There were times he would just sit at the park in his Mustang and watch the little butterflies dance and play. Then when he felt an uncomfortable rise in his jeans, he’d drive away.
He would stick the pin through those he caught, immortalizing their innocence and youth. And they would just sit there, their graceful energy frozen, with all the others. But unlike many of the caterpillars in the park, he could play with his butterflies.
Sometimes, he would stumble upon a wounded moth, wings tattered, covered in ants, and he would sit and watch. He watched as the ants nipped at the writhing thing until it gave up at last. The moths, they spat their sinister accusations, befouling his collection with their hideous disfigurement. So he watched their torment with delight.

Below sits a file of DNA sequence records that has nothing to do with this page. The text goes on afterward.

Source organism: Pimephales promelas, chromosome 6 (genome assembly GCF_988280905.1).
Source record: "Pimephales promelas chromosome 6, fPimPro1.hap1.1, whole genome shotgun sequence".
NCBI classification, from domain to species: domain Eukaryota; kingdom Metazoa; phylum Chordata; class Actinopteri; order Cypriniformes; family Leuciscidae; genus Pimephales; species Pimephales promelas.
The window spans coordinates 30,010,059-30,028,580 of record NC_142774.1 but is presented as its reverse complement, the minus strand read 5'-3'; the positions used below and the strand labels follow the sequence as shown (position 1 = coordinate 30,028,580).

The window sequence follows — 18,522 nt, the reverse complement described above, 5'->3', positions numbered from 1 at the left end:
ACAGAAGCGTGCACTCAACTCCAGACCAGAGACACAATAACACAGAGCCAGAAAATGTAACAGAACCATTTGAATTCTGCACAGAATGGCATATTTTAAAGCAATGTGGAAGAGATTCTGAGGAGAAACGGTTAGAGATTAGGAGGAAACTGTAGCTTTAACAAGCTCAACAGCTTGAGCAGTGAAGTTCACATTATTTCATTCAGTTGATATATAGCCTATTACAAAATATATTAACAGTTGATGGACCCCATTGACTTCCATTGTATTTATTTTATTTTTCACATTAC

While others spoke with malice about his art, he was but a spider hard at work. Every night he spun his web – an intricate fortification of contemplation and passion – only to have it smashed under their big feet.
With his freedom, dignity – everything – to lose, the spider would wait in the crevasse with the other spiders. Next time he was going to pin the most beautiful one in the park, he was sure of it.